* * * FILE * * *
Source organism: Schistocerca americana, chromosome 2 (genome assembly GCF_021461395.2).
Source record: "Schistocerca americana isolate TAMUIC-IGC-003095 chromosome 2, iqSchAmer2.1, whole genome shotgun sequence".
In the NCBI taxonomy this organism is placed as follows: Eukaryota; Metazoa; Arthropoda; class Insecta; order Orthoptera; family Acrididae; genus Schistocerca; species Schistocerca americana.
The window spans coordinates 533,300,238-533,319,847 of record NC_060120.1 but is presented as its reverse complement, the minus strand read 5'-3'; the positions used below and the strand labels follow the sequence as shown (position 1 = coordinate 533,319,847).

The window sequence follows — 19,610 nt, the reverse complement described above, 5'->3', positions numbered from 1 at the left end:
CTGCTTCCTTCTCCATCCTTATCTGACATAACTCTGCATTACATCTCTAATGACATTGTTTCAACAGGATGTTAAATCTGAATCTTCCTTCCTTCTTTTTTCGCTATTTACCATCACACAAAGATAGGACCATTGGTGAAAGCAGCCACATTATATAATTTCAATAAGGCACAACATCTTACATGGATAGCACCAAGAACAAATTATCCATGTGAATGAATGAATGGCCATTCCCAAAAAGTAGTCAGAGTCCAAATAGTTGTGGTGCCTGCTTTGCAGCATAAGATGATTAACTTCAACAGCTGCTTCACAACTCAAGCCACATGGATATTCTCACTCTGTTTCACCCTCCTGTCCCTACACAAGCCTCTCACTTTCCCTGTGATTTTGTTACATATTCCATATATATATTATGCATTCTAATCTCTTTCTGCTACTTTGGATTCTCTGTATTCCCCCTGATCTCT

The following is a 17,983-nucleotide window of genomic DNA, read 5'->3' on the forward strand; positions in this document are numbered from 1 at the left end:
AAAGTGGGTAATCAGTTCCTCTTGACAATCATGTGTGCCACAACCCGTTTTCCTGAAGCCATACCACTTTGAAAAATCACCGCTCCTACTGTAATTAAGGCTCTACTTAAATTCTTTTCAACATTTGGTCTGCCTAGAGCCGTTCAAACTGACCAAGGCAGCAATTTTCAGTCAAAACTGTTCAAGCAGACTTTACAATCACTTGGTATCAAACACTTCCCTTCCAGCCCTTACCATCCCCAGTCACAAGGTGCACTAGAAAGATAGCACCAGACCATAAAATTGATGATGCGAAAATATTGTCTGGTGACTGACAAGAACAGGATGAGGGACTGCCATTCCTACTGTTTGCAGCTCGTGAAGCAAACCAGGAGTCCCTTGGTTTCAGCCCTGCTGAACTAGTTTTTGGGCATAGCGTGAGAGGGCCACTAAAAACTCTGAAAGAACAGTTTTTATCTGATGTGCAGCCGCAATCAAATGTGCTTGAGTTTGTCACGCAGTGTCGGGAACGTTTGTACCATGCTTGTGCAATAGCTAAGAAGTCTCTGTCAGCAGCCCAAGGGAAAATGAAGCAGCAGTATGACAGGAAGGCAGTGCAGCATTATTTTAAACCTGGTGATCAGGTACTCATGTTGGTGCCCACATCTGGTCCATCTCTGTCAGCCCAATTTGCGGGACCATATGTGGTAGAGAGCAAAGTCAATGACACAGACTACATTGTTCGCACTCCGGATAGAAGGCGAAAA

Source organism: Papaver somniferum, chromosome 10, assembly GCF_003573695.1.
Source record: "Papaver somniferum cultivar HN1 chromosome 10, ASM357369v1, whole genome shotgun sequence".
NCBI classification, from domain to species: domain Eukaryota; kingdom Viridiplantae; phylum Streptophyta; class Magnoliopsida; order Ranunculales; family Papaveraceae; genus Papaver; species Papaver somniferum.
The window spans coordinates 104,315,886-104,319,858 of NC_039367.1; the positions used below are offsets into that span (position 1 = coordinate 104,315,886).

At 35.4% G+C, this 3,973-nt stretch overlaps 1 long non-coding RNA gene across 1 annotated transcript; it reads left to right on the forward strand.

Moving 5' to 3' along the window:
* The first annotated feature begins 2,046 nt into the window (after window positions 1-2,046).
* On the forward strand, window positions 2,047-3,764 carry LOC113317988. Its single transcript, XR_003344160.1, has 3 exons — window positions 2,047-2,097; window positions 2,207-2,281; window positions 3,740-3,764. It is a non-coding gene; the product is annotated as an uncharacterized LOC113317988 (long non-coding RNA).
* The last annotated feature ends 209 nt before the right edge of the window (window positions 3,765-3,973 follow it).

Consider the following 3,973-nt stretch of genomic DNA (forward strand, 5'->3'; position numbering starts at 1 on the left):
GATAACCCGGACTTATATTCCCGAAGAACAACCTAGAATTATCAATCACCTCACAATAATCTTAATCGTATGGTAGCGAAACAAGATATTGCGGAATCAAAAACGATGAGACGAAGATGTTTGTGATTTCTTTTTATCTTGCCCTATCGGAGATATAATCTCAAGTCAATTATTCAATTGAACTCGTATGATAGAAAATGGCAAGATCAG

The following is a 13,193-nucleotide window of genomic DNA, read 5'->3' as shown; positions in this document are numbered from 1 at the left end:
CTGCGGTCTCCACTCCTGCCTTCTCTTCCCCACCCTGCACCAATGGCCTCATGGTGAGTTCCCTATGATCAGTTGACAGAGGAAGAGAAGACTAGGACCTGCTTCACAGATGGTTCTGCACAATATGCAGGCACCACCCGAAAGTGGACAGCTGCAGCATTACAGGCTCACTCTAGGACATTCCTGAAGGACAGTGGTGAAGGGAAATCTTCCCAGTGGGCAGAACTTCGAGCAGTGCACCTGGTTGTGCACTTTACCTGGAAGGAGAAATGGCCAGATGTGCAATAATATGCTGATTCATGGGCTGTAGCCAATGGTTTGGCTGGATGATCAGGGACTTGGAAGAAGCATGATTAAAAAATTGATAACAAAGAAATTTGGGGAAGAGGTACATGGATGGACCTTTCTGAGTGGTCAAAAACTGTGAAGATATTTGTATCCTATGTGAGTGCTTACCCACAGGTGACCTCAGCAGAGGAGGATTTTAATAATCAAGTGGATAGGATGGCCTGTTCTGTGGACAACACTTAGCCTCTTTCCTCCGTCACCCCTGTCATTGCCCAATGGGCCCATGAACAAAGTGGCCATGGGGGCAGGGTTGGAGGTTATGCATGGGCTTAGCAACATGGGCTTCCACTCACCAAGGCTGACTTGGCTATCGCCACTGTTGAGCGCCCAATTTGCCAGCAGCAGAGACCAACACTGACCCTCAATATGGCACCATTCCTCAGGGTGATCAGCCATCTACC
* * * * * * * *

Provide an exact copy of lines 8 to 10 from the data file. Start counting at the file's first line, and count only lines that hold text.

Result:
AAAGTGGGTAATCAGTTCCTCTTGACAATCATGTGTGCCACAACCCGTTTTCCTGAAGCCATACCACTTTGAAAAATCACCGCTCCTACTGTAATTAAGGCTCTACTTAAATTCTTTTCAACATTTGGTCTGCCTAGAGCCGTTCAAACTGACCAAGGCAGCAATTTTCAGTCAAAACTGTTCAAGCAGACTTTACAATCACTTGGTATCAAACACTTCCCTTCCAGCCCTTACCATCCCCAGTCACAAGGTGCACTAGAAAGATAGCACCAGACCATAAAATTGATGATGCGAAAATATTGTCTGGTGACTGACAAGAACAGGATGAGGGACTGCCATTCCTACTGTTTGCAGCTCGTGAAGCAAACCAGGAGTCCCTTGGTTTCAGCCCTGCTGAACTAGTTTTTGGGCATAGCGTGAGAGGGCCACTAAAAACTCTGAAAGAACAGTTTTTATCTGATGTGCAGCCGCAATCAAATGTGCTTGAGTTTGTCACGCAGTGTCGGGAACGTTTGTACCATGCTTGTGCAATAGCTAAGAAGTCTCTGTCAGCAGCCCAAGGGAAAATGAAGCAGCAGTATGACAGGAAGGCAGTGCAGCATTATTTTAAACCTGGTGATCAGGTACTCATGTTGGTGCCCACATCTGGTCCATCTCTGTCAGCCCAATTTGCGGGACCATATGTGGTAGAGAGCAAAGTCAATGACACAGACTACATTGTTCGCACTCCGGATAGAAGGCGAAAA

Source organism: Papaver somniferum, chromosome 10, assembly GCF_003573695.1.
Source record: "Papaver somniferum cultivar HN1 chromosome 10, ASM357369v1, whole genome shotgun sequence".